Campaigners are protesting against plans to re-open the world’s largest asbestos mine, the Jeffrey Mine in Quebec with the help of $58 million from the provincial government. The mine would export upwards of 6 million tonnes of chrysotile asbestos to less industrialised countries over the next 25 years.
While Canada has actively been removing all traces of asbestos from its buildings it has remained one of the world’s largest chrysotile asbestos exporters. Officials argue chrysotile can be handled safely and effectively. However, the World Health Organisation (WHO) estimate more than 107,000 people die each year from asbestos-related lung cancer and mesothelioma, and that all forms of asbestos are strongly carcinogenic to humans.
Earlier this month a delegation of asbestos victims from Asia visited Quebec to hold workshops urging a ban on exports to India, Indonesia and the Phillipines, where asbestos is still heavily used to reinforce cement, buildings and roads. Protests have also been staged in Quebec and London with campaigners calling the continued exports an ‘abomination’ and a breach of human rights.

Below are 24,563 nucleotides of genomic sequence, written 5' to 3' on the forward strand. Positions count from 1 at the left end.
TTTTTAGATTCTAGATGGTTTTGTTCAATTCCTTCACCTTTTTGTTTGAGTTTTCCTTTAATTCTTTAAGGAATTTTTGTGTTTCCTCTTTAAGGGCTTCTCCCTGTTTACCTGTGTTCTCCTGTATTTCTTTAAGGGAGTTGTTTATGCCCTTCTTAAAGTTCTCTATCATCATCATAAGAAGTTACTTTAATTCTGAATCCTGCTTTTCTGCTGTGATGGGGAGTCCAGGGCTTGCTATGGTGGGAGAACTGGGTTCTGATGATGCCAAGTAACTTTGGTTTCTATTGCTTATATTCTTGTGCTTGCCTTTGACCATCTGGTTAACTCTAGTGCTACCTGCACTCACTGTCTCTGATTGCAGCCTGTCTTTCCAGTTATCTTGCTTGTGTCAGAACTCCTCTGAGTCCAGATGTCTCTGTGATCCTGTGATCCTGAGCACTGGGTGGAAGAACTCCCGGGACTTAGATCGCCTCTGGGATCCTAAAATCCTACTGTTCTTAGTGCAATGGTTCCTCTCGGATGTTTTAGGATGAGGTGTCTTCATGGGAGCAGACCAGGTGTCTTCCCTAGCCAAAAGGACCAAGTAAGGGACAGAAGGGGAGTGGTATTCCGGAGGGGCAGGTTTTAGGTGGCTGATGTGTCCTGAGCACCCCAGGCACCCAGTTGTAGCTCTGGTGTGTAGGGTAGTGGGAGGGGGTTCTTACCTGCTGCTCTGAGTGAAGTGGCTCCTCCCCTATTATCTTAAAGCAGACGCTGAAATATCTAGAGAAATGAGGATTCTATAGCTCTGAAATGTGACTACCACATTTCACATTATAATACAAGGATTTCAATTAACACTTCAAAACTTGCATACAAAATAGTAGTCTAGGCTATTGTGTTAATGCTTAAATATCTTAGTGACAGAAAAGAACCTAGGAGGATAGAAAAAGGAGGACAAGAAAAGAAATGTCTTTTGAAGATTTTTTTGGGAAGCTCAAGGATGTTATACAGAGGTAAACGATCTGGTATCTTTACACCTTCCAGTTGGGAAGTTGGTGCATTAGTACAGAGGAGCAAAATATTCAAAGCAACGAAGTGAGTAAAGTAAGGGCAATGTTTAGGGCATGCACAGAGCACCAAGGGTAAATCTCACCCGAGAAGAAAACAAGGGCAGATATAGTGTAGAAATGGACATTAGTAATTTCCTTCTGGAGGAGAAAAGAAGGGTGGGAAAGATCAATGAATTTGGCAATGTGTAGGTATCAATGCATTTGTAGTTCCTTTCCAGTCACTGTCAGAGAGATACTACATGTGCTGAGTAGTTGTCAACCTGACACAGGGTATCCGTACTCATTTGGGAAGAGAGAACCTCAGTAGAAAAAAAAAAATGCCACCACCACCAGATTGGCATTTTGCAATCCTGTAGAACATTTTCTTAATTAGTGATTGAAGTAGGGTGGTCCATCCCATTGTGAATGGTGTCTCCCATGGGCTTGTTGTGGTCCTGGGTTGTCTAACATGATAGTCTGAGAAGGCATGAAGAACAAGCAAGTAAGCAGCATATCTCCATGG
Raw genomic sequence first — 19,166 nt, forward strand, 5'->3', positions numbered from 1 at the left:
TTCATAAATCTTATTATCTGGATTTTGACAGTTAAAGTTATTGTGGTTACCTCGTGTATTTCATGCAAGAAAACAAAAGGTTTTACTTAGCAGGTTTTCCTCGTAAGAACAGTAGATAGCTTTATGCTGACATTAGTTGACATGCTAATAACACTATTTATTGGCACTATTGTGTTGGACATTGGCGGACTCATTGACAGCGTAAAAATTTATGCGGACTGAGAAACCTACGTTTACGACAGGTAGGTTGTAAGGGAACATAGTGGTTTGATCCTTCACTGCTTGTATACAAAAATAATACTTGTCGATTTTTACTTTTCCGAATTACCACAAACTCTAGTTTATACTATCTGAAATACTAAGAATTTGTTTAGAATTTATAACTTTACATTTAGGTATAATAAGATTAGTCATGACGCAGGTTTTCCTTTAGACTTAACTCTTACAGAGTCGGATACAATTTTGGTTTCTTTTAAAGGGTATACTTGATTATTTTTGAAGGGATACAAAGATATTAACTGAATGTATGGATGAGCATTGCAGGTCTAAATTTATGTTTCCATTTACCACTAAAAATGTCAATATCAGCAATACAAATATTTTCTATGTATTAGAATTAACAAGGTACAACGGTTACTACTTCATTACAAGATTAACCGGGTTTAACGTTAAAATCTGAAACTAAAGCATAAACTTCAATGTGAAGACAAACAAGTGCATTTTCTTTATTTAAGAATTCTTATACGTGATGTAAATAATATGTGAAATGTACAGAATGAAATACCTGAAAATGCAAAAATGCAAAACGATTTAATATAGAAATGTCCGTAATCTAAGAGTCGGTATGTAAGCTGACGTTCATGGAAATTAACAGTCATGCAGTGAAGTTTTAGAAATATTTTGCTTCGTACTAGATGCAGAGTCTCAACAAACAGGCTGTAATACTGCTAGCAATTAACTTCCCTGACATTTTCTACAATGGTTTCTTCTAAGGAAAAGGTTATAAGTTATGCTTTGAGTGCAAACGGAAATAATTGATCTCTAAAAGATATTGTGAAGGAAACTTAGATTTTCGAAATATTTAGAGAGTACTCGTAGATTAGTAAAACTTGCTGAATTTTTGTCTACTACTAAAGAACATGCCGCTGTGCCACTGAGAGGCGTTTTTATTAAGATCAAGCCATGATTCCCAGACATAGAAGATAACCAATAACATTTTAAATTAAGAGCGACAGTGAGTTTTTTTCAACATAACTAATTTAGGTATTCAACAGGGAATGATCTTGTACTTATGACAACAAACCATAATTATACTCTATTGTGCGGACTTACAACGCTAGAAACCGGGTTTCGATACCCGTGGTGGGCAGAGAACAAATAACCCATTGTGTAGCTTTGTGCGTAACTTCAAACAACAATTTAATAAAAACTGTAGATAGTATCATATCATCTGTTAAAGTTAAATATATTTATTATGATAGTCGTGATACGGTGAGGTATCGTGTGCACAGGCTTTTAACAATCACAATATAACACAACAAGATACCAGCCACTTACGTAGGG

When inhaled, asbestos causes lung cancer and mesothelioma and it has been banned in many countries but is still heavily used in less industrialised countries where little protection is provided for workers. Medical experts told the Ecologist exporting chrysotile overseas was ‘unacceptable’ and an abdication of Canada’s social responsibility.
‘We know from clear scientific evidence that exposure to asbestos through mining, processing and use is harmful to health,’ said Dr. Jeff Turnbull, President of the Canadian Medical Association (CMA). ‘We have a social responsibility to protect not only the health of Canadians, but that of citizens elsewhere who are being harmed by a Canadian export. Canada should not be abdicating this responsibility.’
Anti-asbestos campaigner Kathleen Ruff, author of Exporting Harm: How Canada Exports to the Developing World, told the Ecologist health officials around the world were ‘aghast’ at the Quebec government’s plans to revive the mine. She said the export of millions of tonnes would create a ‘new generation of victims amongst the most vulnerable people on the planet’.
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